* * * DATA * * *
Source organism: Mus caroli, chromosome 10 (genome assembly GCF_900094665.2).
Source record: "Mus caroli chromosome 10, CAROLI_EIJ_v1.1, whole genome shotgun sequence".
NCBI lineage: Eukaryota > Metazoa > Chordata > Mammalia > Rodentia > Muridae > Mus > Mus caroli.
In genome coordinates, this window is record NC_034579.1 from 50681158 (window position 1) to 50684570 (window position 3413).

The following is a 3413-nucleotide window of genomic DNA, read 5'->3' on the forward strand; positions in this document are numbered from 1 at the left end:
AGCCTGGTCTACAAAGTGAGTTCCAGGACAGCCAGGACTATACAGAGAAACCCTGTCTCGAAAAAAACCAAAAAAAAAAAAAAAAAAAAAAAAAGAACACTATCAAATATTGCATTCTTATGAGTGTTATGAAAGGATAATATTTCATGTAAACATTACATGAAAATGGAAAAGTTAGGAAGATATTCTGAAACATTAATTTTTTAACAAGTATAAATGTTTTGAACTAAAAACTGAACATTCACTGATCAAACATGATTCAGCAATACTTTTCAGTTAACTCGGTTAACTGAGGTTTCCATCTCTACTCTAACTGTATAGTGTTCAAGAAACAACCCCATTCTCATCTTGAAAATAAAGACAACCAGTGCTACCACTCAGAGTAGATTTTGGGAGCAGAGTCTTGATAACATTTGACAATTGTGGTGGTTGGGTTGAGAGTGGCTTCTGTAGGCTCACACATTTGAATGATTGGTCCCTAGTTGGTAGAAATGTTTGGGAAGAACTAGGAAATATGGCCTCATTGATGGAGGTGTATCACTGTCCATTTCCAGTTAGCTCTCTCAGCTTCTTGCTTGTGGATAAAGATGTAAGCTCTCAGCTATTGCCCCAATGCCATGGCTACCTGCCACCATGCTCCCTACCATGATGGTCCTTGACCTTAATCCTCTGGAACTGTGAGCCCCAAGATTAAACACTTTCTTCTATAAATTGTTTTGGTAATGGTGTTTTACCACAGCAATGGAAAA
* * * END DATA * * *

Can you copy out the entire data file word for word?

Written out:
Source organism: Mus caroli, chromosome 10 (genome assembly GCF_900094665.2).
Source record: "Mus caroli chromosome 10, CAROLI_EIJ_v1.1, whole genome shotgun sequence".
NCBI lineage: Eukaryota > Metazoa > Chordata > Mammalia > Rodentia > Muridae > Mus > Mus caroli.
In genome coordinates, this window is record NC_034579.1 from 50681158 (window position 1) to 50684570 (window position 3413).

The following is a 3413-nucleotide window of genomic DNA, read 5'->3' on the forward strand; positions in this document are numbered from 1 at the left end:
AGCCTGGTCTACAAAGTGAGTTCCAGGACAGCCAGGACTATACAGAGAAACCCTGTCTCGAAAAAAACCAAAAAAAAAAAAAAAAAAAAAAAAAGAACACTATCAAATATTGCATTCTTATGAGTGTTATGAAAGGATAATATTTCATGTAAACATTACATGAAAATGGAAAAGTTAGGAAGATATTCTGAAACATTAATTTTTTAACAAGTATAAATGTTTTGAACTAAAAACTGAACATTCACTGATCAAACATGATTCAGCAATACTTTTCAGTTAACTCGGTTAACTGAGGTTTCCATCTCTACTCTAACTGTATAGTGTTCAAGAAACAACCCCATTCTCATCTTGAAAATAAAGACAACCAGTGCTACCACTCAGAGTAGATTTTGGGAGCAGAGTCTTGATAACATTTGACAATTGTGGTGGTTGGGTTGAGAGTGGCTTCTGTAGGCTCACACATTTGAATGATTGGTCCCTAGTTGGTAGAAATGTTTGGGAAGAACTAGGAAATATGGCCTCATTGATGGAGGTGTATCACTGTCCATTTCCAGTTAGCTCTCTCAGCTTCTTGCTTGTGGATAAAGATGTAAGCTCTCAGCTATTGCCCCAATGCCATGGCTACCTGCCACCATGCTCCCTACCATGATGGTCCTTGACCTTAATCCTCTGGAACTGTGAGCCCCAAGATTAAACACTTTCTTCTATAAATTGTTTTGGTAATGGTGTTTTACCACAGCAATGGAAAA